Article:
Research has shown that the single most important factor in helping children learn is the quality of their teachers. So it is a big problem when graduates of teacher education programs are ill-prepared to deal with the demands of the classroom. The Obama administration’s move to develop new standards of accountability for teacher preparation programs is a step in the right direction that will help both students and teachers.

The federal Education Department announced recently a proposal that would require states to measure how well colleges and universities are preparing teachers. Criteria for the rating systems, which also would apply to alternative programs such as Teach for America, would include job placement and retention rates of graduates, feedback from new teachers’ employers and the academic performance of their students.

“All educators want to do a great job for their students, but too often they struggle at the beginning of their careers and have to figure out too much on the job by themselves,” Education Secretary Arne Duncan said as he announced the proposed rules.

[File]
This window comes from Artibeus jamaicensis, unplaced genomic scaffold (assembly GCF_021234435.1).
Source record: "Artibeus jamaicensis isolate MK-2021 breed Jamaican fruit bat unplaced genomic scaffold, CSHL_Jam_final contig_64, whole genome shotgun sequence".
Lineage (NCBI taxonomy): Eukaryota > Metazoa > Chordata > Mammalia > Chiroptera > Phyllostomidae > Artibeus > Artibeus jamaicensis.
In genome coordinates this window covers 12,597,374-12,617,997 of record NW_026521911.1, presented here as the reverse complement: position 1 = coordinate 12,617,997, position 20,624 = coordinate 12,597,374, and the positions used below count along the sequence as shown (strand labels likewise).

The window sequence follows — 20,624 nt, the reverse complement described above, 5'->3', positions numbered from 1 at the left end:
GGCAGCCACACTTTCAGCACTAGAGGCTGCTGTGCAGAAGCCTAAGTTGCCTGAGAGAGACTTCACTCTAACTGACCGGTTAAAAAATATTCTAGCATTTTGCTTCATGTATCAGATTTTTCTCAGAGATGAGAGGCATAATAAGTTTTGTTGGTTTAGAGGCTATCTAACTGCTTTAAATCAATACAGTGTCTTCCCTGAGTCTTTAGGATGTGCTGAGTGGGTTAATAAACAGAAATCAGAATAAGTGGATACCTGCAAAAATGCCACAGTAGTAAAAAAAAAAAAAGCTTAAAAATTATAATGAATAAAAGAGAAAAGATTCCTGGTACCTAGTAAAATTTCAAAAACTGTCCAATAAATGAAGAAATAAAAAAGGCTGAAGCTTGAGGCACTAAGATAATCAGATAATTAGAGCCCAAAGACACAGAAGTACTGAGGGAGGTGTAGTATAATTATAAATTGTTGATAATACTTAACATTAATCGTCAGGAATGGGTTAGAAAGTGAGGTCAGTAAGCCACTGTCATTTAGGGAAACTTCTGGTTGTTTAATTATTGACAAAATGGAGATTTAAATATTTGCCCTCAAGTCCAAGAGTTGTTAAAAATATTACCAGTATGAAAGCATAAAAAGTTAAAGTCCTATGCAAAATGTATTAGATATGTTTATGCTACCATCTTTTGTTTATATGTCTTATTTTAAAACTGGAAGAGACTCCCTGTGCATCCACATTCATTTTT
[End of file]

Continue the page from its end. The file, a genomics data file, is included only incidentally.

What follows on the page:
Deficiencies in teacher preparation programs have long been the worst-kept secret of American education. A report last month by the National Council on Teacher Quality found education majors able to rack up more A’s than other majors, suggesting a lack of rigor in the programs.

The immediate pushback to Duncan’s announcement from teachers unions and institutions of learning came as no surprise given their record of resisting any and all accountability initiatives. Contrary to claims of overreach by the federal government, the proposal, now subject to public comment, vests with the states the ability to develop appropriate rating systems. States would be given plenty of time to develop systems, since the first report cards won’t be required until April 2019. No state would be forced to participate, but states that don’t would be ineligible for certain federal grants.

The administration has at times been wobbly in following through on promises to bring accountability to education reform, so its perseverance on this critical issue is all the more commendable. As Duncan said, “Nothing in school matters as much as the quality of teaching our students receive.”

Editorial by The Washington Post

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